With new marketing technologies, while the power of personalisation makes us feel like we are under surveillance, it also radically changes our shopping habits.
After the pandemic, I had long forgotten the existence of escalators, stores, and changing rooms like the vast majority and I had got used to the comfort of online shopping to the fullest. Last month, when I happened to pass by a shopping centre after a very long time, I flinched with a message on my phone as soon as I got inside. The message I received from a brand from which I had shopped for only 2 or 3 times in my whole life was as follows: ‘We are pleased to see you! Save 15% on your next order with new arrivals in our X (the name of the shopping centre I went to) store.’ As a person who has a hard time acknowledging such a rapid transformation of the world, I was quite impressed with this message. And I was astonished by thinking how fast we came to the days where shopping comes to us from the days we would go shopping.
This anecdote is one of the smallest examples of how digital marketing technologies brought personalised shopping experience into our lives. However, the online side of the affair is a much longer story. For example, all brands from retail to online markets invite us to do shopping regardless of where we are or what time it is.
- A shoe model of a brand I type on the search engine wink at me, from social media platforms to news websites, during the day and it says ‘You had been looking for me, there I am.’ The restaurant I ordered a hamburger from last week announces that I deserve a discount with my order and I can order my favourite menu with a special discount for today.
- The app I order dispenser bottled water from lies in wait for the next week and then it asks me: ‘Would you like to repeat your recent order?’ When the streaming platform I use most recommends a series, it does not forget to say ‘Because you watched this, we recommend this.’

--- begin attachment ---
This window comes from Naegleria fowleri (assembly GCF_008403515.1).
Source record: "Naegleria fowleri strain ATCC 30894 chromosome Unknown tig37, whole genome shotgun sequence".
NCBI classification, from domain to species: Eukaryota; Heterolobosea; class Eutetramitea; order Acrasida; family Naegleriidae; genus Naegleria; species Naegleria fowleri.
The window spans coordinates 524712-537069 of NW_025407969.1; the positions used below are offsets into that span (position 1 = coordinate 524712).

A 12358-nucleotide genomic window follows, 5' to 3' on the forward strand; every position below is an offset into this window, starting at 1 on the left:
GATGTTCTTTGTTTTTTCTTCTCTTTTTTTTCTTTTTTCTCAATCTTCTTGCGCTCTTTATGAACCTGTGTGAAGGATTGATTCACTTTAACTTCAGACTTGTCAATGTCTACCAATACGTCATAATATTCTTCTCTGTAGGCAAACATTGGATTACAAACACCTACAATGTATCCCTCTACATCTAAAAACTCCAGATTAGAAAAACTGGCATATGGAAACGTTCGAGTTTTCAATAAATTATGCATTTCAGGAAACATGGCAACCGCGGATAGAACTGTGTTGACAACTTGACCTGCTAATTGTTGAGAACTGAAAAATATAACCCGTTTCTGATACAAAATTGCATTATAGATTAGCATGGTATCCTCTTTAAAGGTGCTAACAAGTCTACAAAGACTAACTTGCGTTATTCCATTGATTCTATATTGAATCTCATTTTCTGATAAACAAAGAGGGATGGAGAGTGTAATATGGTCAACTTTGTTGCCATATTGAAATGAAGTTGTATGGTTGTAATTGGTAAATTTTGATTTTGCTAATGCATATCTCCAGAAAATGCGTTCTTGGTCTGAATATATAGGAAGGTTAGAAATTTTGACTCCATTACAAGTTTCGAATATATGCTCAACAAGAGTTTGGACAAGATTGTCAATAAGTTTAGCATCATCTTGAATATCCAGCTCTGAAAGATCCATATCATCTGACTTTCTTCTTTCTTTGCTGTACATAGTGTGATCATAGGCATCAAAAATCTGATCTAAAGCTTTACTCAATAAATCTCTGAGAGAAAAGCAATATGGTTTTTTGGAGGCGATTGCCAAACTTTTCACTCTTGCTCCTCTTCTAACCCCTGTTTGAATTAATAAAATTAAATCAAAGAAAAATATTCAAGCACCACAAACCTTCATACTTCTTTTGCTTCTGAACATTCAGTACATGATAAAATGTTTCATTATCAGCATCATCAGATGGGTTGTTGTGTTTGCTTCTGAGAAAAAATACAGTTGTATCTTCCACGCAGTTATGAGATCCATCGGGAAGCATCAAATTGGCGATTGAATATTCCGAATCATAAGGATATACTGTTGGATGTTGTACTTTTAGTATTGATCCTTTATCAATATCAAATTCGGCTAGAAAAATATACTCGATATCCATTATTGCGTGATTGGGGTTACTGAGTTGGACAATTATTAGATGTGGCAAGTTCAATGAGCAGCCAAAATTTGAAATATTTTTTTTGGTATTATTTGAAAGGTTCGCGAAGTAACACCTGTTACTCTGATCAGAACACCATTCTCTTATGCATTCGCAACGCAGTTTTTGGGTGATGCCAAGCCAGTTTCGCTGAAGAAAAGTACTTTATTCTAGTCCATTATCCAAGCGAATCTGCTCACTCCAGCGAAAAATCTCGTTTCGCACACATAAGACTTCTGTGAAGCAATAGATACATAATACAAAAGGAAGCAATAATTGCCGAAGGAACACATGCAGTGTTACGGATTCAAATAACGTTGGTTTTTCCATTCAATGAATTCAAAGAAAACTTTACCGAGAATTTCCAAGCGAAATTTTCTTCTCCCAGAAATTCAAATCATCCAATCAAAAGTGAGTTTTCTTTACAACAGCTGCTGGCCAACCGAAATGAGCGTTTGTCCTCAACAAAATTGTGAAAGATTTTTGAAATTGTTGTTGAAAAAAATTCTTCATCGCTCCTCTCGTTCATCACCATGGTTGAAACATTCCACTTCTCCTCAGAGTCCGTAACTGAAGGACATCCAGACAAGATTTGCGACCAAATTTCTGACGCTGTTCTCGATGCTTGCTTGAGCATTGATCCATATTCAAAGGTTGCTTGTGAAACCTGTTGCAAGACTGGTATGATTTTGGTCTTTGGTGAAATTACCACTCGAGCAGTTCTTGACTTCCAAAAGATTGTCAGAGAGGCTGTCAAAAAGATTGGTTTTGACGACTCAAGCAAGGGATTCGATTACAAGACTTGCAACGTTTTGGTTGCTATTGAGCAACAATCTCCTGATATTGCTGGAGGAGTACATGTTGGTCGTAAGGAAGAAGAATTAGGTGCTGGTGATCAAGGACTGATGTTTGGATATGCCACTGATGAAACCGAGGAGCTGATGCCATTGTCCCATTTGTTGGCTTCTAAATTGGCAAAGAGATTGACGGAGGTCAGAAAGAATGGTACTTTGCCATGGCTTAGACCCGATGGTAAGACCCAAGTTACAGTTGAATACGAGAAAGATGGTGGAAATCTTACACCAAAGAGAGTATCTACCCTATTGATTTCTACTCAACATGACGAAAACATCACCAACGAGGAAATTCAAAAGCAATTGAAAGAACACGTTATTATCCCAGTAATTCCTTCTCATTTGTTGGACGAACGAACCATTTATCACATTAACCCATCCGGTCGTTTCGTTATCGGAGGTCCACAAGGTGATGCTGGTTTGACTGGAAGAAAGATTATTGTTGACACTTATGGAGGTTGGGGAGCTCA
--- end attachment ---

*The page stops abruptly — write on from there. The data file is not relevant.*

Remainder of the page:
- The notification of the app that provides accommodation services says there is only one room left in the hotel I was looking at pops up on my screen. My phone’s browser now literally feels like a sales person and when I type ‘black coat’ in the search engine, and it displays all the options as if it says ‘ these are all the options we have’.
There is a difference: The duty of salespersons which ends as soon as they leave the store in the physical world, never ends now. These black coats keep looking me in the eye from all digital channels. Similar examples like this continue to increase in every area.
Although we speak of the digital siege we face tens of times in a day as creepy or tiresome, it is an inevitable fact that these kinds of experiences speed up possessing a product and make customers feel special. This way, the work of both brands’ and consumers becomes much easier. Management consulting company McKinsey’s ‘Next in Personalization 2021’ report puts forth that 71% of consumers expect companies to provide personalised interactions and 76% state that they feel disappointed when that expectation is not met, emhasising that personalisation has been more crucial than ever after the pandemic. In the same report, it is highlighted that personalisation increases the brands’ revenue by 10-15%
Boston Consulting Group (BCG) research shows that personalisation increases the amount of money spent. Based on that, personalised shopping experience increases the spending of customers and each day more retailers are looking for ways to offer in-store experiences that will encourage customers to buy. One reason of this is, as stated in the report, when the shopping experience is personalised, the probability of customers adding extra products to their carts increases by 110% and the chance of them spending more than they expected increases by 40%.